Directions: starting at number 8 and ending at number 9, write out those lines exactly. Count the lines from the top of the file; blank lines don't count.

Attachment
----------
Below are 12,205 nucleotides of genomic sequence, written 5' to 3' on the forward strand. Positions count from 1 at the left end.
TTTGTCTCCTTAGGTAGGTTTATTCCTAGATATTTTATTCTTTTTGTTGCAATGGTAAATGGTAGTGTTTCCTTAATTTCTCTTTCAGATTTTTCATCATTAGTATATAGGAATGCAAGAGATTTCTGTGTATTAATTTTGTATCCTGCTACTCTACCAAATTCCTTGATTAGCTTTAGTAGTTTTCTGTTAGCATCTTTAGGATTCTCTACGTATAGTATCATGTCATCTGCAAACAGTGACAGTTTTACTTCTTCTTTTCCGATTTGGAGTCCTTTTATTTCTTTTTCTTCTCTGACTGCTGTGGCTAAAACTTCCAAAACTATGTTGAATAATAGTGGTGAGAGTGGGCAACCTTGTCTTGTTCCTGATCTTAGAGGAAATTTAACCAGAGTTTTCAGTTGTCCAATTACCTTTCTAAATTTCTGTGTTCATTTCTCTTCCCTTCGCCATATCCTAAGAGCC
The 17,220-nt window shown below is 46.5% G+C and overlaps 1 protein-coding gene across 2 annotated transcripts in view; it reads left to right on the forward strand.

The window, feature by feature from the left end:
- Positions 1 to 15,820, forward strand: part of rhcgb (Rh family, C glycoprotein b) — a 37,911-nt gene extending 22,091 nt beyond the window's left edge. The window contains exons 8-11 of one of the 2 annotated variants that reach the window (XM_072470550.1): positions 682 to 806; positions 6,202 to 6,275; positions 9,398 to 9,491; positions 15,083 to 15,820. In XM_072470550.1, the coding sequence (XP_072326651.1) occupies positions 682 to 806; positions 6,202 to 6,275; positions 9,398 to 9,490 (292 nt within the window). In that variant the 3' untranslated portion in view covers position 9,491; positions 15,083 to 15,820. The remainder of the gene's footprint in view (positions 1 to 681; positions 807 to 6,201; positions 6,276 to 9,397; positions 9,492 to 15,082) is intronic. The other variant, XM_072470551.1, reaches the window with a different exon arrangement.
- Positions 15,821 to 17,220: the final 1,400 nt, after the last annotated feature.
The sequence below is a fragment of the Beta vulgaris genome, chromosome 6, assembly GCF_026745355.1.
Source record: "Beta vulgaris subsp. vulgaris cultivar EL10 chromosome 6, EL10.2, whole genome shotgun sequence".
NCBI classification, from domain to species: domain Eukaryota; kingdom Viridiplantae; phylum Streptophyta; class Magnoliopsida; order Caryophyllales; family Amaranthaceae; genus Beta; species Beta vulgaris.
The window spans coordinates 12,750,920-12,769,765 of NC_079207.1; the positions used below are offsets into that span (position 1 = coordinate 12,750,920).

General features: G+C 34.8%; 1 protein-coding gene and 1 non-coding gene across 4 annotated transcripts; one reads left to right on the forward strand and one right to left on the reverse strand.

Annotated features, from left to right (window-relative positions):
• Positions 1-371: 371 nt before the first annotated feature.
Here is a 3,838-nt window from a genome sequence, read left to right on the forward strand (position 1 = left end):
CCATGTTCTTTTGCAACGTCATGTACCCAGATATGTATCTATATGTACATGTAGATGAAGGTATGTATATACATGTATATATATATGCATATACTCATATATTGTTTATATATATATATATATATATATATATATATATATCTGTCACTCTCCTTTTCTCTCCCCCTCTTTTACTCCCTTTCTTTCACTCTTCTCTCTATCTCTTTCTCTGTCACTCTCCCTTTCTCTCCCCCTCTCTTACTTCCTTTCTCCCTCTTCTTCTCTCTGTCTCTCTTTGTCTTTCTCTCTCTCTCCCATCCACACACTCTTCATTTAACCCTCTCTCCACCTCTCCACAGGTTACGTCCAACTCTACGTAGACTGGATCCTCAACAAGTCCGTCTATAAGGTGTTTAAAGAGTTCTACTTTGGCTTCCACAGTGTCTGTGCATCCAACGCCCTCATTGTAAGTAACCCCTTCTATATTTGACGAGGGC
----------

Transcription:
Source record: "Beta vulgaris subsp. vulgaris cultivar EL10 chromosome 6, EL10.2, whole genome shotgun sequence".
NCBI classification, from domain to species: domain Eukaryota; kingdom Viridiplantae; phylum Streptophyta; class Magnoliopsida; order Caryophyllales; family Amaranthaceae; genus Beta; species Beta vulgaris.